Dorothy K. Phillips, 69, who practiced family law in the Philadelphia region for more than 30 years, died of cancer Monday, Aug. 13, at Saunders House, a long-term care center in Wynnewood. At Dorothy K. Phillips & Associates, the Philadelphia firm where she practiced until early 2012, "she always tried to foster reconciliation before filing for divorce," her daughter, Bethann Schaffzin, said Tuesday. Ms. Phillips wrote a monthly column, "Domestic Disputes," for the Pennsylvania Law Weekly through the last decade, her daughter said.
ENTERTAINMENT
August 15, 2012 | By Jeff Gammage, Inquirer Staff Writer
Here's Alison Klayman's advice for people making documentaries in China: Change the film in your camera. Frequently. If not constantly. That way, if the cops grab your equipment, you won't lose valuable footage. She learned that lesson early in the process of creating Ai Weiwei: Never Sorry , her acclaimed, feature-length documentary about the outspoken artist-dissident. It's Klayman's first movie. Only 27, she directed, filmed, and produced the work, which premiered at the 2012 Sundance Film Festival and won a special jury prize there.
ENTERTAINMENT
August 7, 2012 | Ellen Gray
BEVERLY HILLS, Calif. — Some things you just don't see coming. For Alan Poul, the Wynnewood native who's an executive producer on HBO's "The Newsroom" (10 p.m. Sundays), it was the first barrage of criticism for the Aaron Sorkin series set in a fictional cable news network. "I think we knew that there were elements of the show that might spark a conversation, might be slightly provocative," he said last week, after a Television Critics Association press conference in which he'd sat beside Sorkin as the show's creator vigorously defended himself against charges that, among other things, he was portraying supposedly smart women in dumb ways.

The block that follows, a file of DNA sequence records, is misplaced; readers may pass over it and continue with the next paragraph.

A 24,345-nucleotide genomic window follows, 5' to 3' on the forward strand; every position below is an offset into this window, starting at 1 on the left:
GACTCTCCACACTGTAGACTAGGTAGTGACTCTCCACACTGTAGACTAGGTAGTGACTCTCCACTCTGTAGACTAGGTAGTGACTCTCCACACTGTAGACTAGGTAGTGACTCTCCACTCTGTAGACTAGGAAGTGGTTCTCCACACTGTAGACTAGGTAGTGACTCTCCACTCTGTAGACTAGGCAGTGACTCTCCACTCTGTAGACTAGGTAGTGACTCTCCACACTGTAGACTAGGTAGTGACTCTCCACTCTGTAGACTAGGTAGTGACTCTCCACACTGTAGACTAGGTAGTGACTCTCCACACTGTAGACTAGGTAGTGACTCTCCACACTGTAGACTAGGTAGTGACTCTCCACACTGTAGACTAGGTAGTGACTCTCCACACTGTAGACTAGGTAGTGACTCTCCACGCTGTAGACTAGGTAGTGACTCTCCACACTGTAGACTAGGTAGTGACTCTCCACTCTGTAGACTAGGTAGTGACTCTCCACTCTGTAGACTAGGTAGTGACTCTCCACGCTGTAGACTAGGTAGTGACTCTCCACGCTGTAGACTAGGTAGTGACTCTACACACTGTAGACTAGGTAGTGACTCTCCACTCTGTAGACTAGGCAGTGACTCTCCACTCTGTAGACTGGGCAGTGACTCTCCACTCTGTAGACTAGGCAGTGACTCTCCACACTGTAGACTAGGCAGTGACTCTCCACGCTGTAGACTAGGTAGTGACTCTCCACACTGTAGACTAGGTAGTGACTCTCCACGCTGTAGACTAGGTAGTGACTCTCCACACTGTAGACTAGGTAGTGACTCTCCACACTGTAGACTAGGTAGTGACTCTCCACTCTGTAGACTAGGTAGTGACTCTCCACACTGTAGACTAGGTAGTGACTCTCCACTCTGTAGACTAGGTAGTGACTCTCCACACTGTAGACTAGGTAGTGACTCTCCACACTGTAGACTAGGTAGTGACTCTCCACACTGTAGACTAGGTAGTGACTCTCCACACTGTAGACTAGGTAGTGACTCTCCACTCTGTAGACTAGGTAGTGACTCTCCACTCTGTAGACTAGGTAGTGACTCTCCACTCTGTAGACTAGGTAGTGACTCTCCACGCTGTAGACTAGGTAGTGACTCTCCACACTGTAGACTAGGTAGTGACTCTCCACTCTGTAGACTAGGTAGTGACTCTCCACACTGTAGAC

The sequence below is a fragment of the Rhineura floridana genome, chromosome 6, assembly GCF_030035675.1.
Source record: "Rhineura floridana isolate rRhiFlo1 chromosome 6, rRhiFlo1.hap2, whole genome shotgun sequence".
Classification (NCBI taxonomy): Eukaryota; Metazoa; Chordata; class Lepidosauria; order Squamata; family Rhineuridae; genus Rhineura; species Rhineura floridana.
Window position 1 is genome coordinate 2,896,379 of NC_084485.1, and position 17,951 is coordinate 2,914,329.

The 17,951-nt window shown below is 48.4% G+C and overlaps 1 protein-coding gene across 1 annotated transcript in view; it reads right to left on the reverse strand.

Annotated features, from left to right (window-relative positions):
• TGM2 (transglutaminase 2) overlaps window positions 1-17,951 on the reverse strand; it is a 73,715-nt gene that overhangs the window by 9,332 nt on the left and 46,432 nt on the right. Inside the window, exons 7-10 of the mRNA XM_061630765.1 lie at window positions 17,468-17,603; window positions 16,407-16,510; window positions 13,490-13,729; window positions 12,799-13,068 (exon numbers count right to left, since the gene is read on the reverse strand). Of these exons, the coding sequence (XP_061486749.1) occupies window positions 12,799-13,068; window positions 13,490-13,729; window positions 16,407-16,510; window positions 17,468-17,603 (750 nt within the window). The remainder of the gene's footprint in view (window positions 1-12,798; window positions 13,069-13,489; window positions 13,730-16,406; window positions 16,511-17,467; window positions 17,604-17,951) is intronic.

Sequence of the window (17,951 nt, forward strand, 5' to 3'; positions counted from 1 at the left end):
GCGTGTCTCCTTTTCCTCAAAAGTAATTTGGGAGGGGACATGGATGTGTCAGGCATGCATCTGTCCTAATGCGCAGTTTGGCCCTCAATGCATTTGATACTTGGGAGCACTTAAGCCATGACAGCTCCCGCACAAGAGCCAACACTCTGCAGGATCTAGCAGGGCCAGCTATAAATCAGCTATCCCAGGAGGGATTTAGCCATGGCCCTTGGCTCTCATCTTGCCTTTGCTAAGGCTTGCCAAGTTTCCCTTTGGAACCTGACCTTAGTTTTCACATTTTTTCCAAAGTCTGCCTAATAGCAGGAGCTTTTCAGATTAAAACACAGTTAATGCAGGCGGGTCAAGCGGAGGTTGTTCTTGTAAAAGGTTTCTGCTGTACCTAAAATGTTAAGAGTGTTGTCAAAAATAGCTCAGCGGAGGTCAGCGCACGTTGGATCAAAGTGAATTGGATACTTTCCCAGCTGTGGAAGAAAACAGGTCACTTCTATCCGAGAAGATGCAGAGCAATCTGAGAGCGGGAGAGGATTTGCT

NEWS
April 18, 2012 | By Anndee Hochman, FOR THE INQUIRER
Alfred Weisskopf, age 16, died in Auschwitz in 1944. So did Eva Bulova, age 15. And Zuzana Winterova, who was just 11. But Dotan Yarden, Haley Weiss, and Dana Handleman are very much alive. Along with 23 other young actors in the play I Never Saw Another Butterfly, which will be performed Thursday at the National Museum of American Jewish History, they are capturing the voices of children who lived in the Terezin concentration camp during the Holocaust. Between 1941 and 1945, 15,000 children were transported to Terezin, created by the Nazis as a "model ghetto.
NEWS
April 8, 2012 | By Walter F. Naedele, Inquirer Staff Writer
In January 1957, Dr. John B. Flick Jr. cut out of the heart of a 9-year-old girl a bullet that had been lodged there for 17 days. "Doctors said every time her heart beat, the bullet pushed against the wall of the heart," the Evening Bulletin reported. "In time, they said, it would have worn a hole in the muscle. " Thanks to Dr. Flick, the spent bullet became a belated Christmas present for the girl. "He followed up on her a couple of years later, and she was doing fine," Dr. Flick's daughter, Louise, said in an interview.